There's some of those in the first, 'Devil In A Midnight Mass,' it just does that breakdown section every time in the verse and there's a lot of these clean chords kind of run out. 'Surrender' as well as a slow song. I was kind of heavily influenced by 'Every Breath You Take' kind of vibe; I'm a huge Police fan, too.
'Surrender' is a perfect example of how you orchestrate the guitar - the first line of a verse will have a minimal kind of single legato strum. And then the second line of the verse you'll maybe add another strum and some single note little fills. You're obviously very aware of how the guitar can present itself as a truly compositional instrument.
I think it's to do with number one is looking out for the song as a piece of music. And I write the music and when Ben sings, I like to pull back and then the next time around if it's a verse or something like that and it's gonna build into a chorus, I'll start adding more picking parts and stuff like that. But generally I like to be able to take the listener on a bit of a roller coaster from the beginning of the song right 'til the end.
You talk about how you and Ben sort of weave the guitar and vocal lines around each other. How does that all happen?
|"I've never felt really comfortable doin' guitar solos or I just don't feel like they fit our band."|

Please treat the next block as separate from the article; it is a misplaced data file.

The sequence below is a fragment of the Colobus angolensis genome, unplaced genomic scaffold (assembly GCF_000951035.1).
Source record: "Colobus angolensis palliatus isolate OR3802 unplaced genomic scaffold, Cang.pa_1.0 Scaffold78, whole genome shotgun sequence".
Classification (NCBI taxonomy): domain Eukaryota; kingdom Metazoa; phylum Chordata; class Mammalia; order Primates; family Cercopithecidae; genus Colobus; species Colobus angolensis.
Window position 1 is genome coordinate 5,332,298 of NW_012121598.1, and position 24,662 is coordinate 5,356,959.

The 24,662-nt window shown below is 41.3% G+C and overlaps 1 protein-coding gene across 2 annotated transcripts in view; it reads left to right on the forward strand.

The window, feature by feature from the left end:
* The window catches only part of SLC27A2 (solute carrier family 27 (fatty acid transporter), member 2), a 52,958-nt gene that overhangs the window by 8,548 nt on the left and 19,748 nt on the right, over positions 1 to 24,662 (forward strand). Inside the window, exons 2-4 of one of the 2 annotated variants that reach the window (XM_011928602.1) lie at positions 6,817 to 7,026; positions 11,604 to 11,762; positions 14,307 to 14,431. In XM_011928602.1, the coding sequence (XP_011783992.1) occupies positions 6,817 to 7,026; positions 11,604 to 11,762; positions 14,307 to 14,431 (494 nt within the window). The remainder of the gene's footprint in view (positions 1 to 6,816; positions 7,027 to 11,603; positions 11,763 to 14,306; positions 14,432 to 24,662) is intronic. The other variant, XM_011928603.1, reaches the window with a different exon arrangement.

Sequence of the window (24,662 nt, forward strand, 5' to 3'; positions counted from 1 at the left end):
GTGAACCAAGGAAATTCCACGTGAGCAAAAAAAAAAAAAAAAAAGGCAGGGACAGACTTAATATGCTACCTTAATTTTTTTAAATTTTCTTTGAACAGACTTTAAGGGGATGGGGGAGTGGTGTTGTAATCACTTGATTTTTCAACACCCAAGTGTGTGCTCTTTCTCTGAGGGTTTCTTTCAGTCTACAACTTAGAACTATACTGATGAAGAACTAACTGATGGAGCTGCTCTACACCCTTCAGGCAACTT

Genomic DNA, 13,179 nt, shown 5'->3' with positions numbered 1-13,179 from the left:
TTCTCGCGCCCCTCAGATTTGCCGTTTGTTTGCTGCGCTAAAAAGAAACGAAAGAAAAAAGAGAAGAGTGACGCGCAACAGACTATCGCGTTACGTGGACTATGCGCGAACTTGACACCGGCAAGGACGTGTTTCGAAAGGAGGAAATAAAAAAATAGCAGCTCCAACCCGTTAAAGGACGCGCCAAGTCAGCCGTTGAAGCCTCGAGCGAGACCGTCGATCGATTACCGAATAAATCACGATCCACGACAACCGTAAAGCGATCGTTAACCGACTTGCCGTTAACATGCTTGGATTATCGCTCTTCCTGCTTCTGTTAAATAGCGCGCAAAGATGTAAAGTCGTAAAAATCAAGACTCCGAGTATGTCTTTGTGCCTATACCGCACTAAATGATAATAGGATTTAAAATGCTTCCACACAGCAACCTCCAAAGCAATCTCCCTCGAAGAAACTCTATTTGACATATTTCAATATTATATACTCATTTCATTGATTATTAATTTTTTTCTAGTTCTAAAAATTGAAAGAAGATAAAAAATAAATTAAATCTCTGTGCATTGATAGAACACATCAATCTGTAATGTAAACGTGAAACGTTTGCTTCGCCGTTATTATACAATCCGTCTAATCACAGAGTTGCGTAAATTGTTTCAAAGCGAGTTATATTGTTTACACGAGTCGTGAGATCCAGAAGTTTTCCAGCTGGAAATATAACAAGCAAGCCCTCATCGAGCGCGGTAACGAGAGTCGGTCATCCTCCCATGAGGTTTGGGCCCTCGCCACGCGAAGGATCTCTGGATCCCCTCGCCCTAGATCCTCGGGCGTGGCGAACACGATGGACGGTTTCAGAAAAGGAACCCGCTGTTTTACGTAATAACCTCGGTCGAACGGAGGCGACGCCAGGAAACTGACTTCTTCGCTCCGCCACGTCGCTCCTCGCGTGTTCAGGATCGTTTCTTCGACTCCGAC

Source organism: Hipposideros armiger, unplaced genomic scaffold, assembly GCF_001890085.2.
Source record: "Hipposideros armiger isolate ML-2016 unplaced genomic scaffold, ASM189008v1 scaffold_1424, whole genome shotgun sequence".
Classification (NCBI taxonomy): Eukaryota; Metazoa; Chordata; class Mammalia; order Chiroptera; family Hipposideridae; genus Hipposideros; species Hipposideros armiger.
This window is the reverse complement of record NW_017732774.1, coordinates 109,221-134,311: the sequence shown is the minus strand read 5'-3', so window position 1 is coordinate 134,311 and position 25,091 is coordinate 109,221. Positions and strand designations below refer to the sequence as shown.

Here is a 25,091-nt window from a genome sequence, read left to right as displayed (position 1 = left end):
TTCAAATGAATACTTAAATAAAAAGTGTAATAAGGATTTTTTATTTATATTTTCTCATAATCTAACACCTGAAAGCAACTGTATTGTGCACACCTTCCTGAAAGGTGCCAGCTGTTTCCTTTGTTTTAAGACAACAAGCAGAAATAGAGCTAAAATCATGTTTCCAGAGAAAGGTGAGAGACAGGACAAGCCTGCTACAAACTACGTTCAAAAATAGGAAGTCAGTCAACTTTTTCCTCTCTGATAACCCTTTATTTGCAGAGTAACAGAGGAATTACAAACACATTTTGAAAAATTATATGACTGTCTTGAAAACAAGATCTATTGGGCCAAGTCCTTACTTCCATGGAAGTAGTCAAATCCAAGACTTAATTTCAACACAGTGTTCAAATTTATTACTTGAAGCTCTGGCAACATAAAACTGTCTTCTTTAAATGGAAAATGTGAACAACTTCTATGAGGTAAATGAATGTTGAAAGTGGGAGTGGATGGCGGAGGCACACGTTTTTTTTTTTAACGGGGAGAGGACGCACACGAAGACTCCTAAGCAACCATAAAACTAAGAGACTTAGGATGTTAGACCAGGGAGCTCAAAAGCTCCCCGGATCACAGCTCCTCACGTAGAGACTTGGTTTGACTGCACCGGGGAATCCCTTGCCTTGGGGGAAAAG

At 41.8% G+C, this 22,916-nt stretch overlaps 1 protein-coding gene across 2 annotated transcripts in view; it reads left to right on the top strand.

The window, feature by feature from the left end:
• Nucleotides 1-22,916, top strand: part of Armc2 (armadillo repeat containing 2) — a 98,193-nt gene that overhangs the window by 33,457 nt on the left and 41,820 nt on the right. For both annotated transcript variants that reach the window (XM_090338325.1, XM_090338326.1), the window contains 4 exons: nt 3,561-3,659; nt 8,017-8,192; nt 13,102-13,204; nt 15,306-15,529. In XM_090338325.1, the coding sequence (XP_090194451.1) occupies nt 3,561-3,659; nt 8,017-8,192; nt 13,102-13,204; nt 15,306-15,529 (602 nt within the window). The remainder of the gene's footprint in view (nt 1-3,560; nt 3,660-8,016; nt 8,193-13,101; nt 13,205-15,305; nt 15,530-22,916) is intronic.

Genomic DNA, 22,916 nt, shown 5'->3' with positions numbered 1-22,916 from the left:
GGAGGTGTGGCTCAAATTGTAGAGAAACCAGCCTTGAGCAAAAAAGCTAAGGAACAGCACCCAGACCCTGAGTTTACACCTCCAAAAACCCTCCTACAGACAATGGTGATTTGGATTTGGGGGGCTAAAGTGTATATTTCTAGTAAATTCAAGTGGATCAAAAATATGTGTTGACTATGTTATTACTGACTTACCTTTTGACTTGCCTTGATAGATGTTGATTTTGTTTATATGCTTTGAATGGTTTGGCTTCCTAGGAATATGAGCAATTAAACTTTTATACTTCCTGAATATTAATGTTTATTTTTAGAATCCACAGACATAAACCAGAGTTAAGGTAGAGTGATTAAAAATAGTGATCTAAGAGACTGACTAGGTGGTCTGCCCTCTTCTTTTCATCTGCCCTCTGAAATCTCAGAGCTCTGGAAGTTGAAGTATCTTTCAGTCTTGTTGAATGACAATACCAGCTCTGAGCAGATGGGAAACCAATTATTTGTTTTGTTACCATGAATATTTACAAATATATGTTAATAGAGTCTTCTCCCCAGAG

We actually write all the music first; I'll put together a piece of music and we'll jam it out as a band. And we'll finish the music first and have like basically I'll come up with vocal melodies on a keyboard, a piano, and I'll just kind of sing along like sha-na-na the melody over the top of us jamming. And then after Ben will always be there listening to the melodies and stuff like that and then after me and Ben will get together and write lyrics that kind of reflect the feel of the song or just complement the overall emotion of the song as a whole.
The fact that you play piano really helps to explain a little more about your guitar style inasmuch as you like tossing out these great altered voicings and the very percussive way in which you play rhythm.
Yeah, I play piano, it was my first instrument actually before the guitar. It's weird, I think maybe that's why I play the way I do. It's a little bouncy like you'd play piano, like you'd play saloon piano, right?
Another curious wrinkle about your musical biography that may account for your unique guitar style is the fact that you were born to Indian parents and grew up in England. Did any of this rub off on you?
What I remember of England is riding around the front lawn on my tricycle. That's about it. (But) my parents were into a lot of everything like Paul Anka and Neil Diamond and Elvis. They had Ravi Shankar records and I've always been into that; I love Ravi Shankar. I listened to some of his records but when I was younger, I was more interested in listening to punk bands and heavier music. Now I'm finally getting a taste for real Indian classical music which is really great.
You touched on this earlier that one of the elements that identifies a Billy Talent song are these very musical intros - the opening bars of 'Worker Bees' are a great study in building a part and adding dimension to each succeeding phrase.